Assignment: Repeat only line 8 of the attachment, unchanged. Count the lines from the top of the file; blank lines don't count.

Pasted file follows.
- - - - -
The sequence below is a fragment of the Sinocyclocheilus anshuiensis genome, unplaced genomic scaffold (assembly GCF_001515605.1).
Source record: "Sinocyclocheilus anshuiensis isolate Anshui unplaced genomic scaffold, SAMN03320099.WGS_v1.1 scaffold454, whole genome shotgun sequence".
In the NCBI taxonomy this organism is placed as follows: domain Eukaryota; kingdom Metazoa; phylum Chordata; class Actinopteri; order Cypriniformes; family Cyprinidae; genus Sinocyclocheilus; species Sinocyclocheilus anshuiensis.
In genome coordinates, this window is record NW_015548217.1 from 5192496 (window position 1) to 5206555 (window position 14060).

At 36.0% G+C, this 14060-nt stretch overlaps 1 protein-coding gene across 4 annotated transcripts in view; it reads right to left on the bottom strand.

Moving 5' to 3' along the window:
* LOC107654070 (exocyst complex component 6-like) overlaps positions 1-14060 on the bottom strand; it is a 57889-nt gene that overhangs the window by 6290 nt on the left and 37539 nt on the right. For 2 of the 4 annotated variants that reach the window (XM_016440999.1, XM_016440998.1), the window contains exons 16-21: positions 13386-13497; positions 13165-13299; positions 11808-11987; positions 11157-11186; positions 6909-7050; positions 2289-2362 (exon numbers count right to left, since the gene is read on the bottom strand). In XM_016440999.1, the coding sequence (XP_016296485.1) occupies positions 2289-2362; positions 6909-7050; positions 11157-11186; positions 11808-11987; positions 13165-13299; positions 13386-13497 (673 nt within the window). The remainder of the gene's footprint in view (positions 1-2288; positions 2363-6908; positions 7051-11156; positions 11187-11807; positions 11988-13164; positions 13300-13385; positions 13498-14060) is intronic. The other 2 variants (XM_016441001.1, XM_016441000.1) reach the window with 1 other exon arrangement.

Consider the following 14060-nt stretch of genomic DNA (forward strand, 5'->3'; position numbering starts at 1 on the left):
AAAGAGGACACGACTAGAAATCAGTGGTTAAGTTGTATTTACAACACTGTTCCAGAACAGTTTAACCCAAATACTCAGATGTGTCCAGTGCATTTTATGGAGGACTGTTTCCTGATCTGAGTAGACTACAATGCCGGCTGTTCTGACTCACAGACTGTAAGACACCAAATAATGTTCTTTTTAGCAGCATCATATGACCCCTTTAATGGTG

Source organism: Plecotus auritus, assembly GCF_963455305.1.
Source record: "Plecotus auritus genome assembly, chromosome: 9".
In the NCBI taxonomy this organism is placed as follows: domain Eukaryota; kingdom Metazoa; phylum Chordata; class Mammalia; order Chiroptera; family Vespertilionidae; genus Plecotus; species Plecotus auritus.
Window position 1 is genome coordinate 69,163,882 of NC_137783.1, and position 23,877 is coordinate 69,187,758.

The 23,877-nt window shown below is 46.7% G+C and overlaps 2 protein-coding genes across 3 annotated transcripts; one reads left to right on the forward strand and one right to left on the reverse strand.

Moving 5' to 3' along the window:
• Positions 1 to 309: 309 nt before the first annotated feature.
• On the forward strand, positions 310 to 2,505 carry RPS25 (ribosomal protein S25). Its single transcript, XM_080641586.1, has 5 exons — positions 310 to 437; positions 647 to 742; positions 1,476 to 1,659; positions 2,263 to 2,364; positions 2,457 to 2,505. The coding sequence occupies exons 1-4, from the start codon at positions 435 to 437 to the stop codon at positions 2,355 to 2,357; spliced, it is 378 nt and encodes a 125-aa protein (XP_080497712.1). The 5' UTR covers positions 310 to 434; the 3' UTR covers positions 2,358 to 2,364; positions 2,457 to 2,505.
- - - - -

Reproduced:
Consider the following 14060-nt stretch of genomic DNA (forward strand, 5'->3'; position numbering starts at 1 on the left):